Inability to gather in large groups offers chance to reconsider how we interact with, and value, shared spaces

This is a time of reconfiguration. So many aspects of our lives have changed in some way — every reader can call to mind a long enough list. And we are rightly focused on making the necessary adjustments work as well as they can for as long as we need them to. We hope and plan for better days, if not exactly for a return to normal. For when we return to our routines, we may find ourselves experiencing them anew.

Timothy K. Parker

Social distancing in particular, and our consequent inability to gather in large groups, raises the possibility of reconsidering how we interact with, and how we value, the shared spaces of the built environment. Think about a place you especially miss, a place you long to return to. Why do you miss it? Is it because of the activities it enables, the experiences it nourishes, the memories it holds? Some combination of these? In what way is the presence of other people part of the mix? And how are these activities, experiences or memories distinct? What makes them different from others? What makes them special?

Scholars of religion and religious architecture have long sought to understand the ways we set certain places apart as being sacred. Conceptions of sacred space vary across religions and across groups within religions. They can be formalized and heightened by specified ways of designing, building — and then interacting with — the space of a church, mosque, temple, shrine or other sacred site. Or they can be less tied to any specific building, more portable and personal as they adapt to the changing circumstance of the worshipper. And they can be emphatically shared and public as well as rooted in individual, even hermetic, devotional practices.

But conceptions of sacred space are part of a larger experience of sacredness that marks events, texts, actions, and things as much as places or spaces. (See Abraham Joshua Heschel’s “The Sabbath” for a wonderful meditation on the Jewish emphasis on sacred time.) And if the true variety of sacredness is embraced, it is clear that it is not even limited to religious traditions, communities or practices. It can show up whenever people try to make sense of human experience through monuments, memorials or works of art.

Signifying the sacred

Somehow, amid this rich variety of sacred space and experience, each instance remains an example of distinction, separation of the special from the unremarkable. Somehow, calling something sacred is insisting that it is valued and serious — even in the absence of quite knowing why.

Think about a place you especially miss, a place you long to return to. Why do you miss it?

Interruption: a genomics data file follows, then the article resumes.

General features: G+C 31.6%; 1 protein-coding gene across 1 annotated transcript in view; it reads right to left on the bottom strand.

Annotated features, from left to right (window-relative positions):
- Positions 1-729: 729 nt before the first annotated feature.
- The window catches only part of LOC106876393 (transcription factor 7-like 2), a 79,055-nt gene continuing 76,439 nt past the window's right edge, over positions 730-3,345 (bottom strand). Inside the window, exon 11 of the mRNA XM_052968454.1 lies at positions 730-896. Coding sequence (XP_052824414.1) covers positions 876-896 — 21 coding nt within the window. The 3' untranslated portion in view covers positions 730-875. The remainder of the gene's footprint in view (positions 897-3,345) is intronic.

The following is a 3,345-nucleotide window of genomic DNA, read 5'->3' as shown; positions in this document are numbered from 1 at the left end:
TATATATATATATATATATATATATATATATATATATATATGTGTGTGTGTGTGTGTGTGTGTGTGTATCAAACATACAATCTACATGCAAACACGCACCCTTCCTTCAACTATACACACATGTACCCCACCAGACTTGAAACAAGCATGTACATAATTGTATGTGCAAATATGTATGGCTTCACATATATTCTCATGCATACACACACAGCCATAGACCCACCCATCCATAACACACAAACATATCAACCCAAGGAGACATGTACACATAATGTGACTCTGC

A promising approach to making sense of all of this is found in what may turn out to be the most important scholarly book on the sacred in recent decades, Ann Taves’ “Religious Experience Reconsidered: A Building Block Approach to the Study of Religion and Other Special Things” (Princeton, 2009). Far from ignoring real differences across religious traditions, Taves advocates focusing less on religion itself (and the endless debates over defining it) and more on how, when, and why something (a practice, a gesture, a building) is deemed sacred. In other words, if we don’t assume we can agree on what religion is in the face of its wide variety, we can at least consider sacredness as a subset of the many ways humans mark or experience something as special — set apart, different from something else in ways that matter.

In this time of staying home and staying safe, with virtual ritual dispersed by teleconferencing technologies, I find myself thinking about the senses of the sacred that are currently being displaced. And I wonder whether we can not merely tolerate this displacement but learn from it. Congregations gather for a service and see no altars, bimahs or prayer halls — but glimpses into the homes of their fellow worshippers. Small gestures of furniture arrangement acknowledge the sacredness of the gathering in personal and idiosyncratic ways, and thereby also the sacredness of those spaces during that time. Something as mundane as a neighborhood dog walk now takes on a newly intentional structure as we cross the street to maintain distance, almost bowing to our neighbors in the spaces we create. We inquire after one another’s well-being in this impromptu but serious street choreography.

Long after the vaccine arrives, may we carry an enduring sense that what we value in the public places we share is rooted in the spaces we make for each other.

Timothy K. Parker is an associate professor of architecture and art at Norwich University.


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